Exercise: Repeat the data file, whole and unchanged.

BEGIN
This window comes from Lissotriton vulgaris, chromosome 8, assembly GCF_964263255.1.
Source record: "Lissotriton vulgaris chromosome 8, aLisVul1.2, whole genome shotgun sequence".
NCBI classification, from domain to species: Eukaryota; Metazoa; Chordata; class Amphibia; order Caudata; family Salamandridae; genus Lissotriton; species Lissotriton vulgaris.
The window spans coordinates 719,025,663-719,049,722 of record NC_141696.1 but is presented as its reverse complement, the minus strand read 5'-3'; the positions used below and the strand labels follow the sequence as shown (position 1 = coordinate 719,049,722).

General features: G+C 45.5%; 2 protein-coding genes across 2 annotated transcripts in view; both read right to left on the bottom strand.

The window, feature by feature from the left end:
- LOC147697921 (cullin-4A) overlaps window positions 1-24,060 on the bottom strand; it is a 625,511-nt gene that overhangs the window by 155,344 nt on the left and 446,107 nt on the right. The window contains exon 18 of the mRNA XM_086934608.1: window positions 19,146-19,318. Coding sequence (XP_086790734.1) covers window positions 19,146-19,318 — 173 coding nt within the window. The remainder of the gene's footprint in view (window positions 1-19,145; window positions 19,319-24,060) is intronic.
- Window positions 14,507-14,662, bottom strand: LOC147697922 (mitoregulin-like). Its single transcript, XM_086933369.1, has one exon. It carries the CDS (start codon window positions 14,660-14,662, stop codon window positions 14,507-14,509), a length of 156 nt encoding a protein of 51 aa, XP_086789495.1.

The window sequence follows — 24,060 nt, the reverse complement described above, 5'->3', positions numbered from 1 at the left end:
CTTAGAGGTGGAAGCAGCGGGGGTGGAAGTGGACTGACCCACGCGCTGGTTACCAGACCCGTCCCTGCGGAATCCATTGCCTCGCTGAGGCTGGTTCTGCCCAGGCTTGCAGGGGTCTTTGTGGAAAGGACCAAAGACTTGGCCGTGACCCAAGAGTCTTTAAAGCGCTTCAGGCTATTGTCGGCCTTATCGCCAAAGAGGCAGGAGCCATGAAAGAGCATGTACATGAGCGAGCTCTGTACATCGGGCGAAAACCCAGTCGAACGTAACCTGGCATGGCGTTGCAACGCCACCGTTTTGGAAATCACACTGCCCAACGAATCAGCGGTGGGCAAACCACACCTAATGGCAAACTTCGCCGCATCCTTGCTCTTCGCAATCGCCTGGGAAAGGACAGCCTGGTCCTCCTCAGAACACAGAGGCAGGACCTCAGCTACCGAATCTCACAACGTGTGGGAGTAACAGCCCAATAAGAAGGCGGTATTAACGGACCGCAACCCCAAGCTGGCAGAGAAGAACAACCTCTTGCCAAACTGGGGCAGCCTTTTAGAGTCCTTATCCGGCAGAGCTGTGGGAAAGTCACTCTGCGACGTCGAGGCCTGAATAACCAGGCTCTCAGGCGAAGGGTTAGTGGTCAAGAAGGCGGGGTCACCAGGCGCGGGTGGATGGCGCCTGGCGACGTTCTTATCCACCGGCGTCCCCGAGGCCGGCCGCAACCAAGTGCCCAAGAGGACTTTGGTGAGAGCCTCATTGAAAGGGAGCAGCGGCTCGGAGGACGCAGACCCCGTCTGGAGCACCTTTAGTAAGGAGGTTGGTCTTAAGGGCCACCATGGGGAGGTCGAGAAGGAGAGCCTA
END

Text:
This window comes from Lissotriton vulgaris, chromosome 8, assembly GCF_964263255.1.
Source record: "Lissotriton vulgaris chromosome 8, aLisVul1.2, whole genome shotgun sequence".
NCBI classification, from domain to species: Eukaryota; Metazoa; Chordata; class Amphibia; order Caudata; family Salamandridae; genus Lissotriton; species Lissotriton vulgaris.
The window spans coordinates 719,025,663-719,049,722 of record NC_141696.1 but is presented as its reverse complement, the minus strand read 5'-3'; the positions used below and the strand labels follow the sequence as shown (position 1 = coordinate 719,049,722).

General features: G+C 45.5%; 2 protein-coding genes across 2 annotated transcripts in view; both read right to left on the bottom strand.

The window, feature by feature from the left end:
- LOC147697921 (cullin-4A) overlaps window positions 1-24,060 on the bottom strand; it is a 625,511-nt gene that overhangs the window by 155,344 nt on the left and 446,107 nt on the right. The window contains exon 18 of the mRNA XM_086934608.1: window positions 19,146-19,318. Coding sequence (XP_086790734.1) covers window positions 19,146-19,318 — 173 coding nt within the window. The remainder of the gene's footprint in view (window positions 1-19,145; window positions 19,319-24,060) is intronic.
- Window positions 14,507-14,662, bottom strand: LOC147697922 (mitoregulin-like). Its single transcript, XM_086933369.1, has one exon. It carries the CDS (start codon window positions 14,660-14,662, stop codon window positions 14,507-14,509), a length of 156 nt encoding a protein of 51 aa, XP_086789495.1.

The window sequence follows — 24,060 nt, the reverse complement described above, 5'->3', positions numbered from 1 at the left end:
CTTAGAGGTGGAAGCAGCGGGGGTGGAAGTGGACTGACCCACGCGCTGGTTACCAGACCCGTCCCTGCGGAATCCATTGCCTCGCTGAGGCTGGTTCTGCCCAGGCTTGCAGGGGTCTTTGTGGAAAGGACCAAAGACTTGGCCGTGACCCAAGAGTCTTTAAAGCGCTTCAGGCTATTGTCGGCCTTATCGCCAAAGAGGCAGGAGCCATGAAAGAGCATGTACATGAGCGAGCTCTGTACATCGGGCGAAAACCCAGTCGAACGTAACCTGGCATGGCGTTGCAACGCCACCGTTTTGGAAATCACACTGCCCAACGAATCAGCGGTGGGCAAACCACACCTAATGGCAAACTTCGCCGCATCCTTGCTCTTCGCAATCGCCTGGGAAAGGACAGCCTGGTCCTCCTCAGAACACAGAGGCAGGACCTCAGCTACCGAATCTCACAACGTGTGGGAGTAACAGCCCAATAAGAAGGCGGTATTAACGGACCGCAACCCCAAGCTGGCAGAGAAGAACAACCTCTTGCCAAACTGGGGCAGCCTTTTAGAGTCCTTATCCGGCAGAGCTGTGGGAAAGTCACTCTGCGACGTCGAGGCCTGAATAACCAGGCTCTCAGGCGAAGGGTTAGTGGTCAAGAAGGCGGGGTCACCAGGCGCGGGTGGATGGCGCCTGGCGACGTTCTTATCCACCGGCGTCCCCGAGGCCGGCCGCAACCAAGTGCCCAAGAGGACTTTGGTGAGAGCCTCATTGAAAGGGAGCAGCGGCTCGGAGGACGCAGACCCCGTCTGGAGCACCTTTAGTAAGGAGGTTGGTCTTAAGGGCCACCATGGGGAGGTCGAGAAGGAGAGCCTA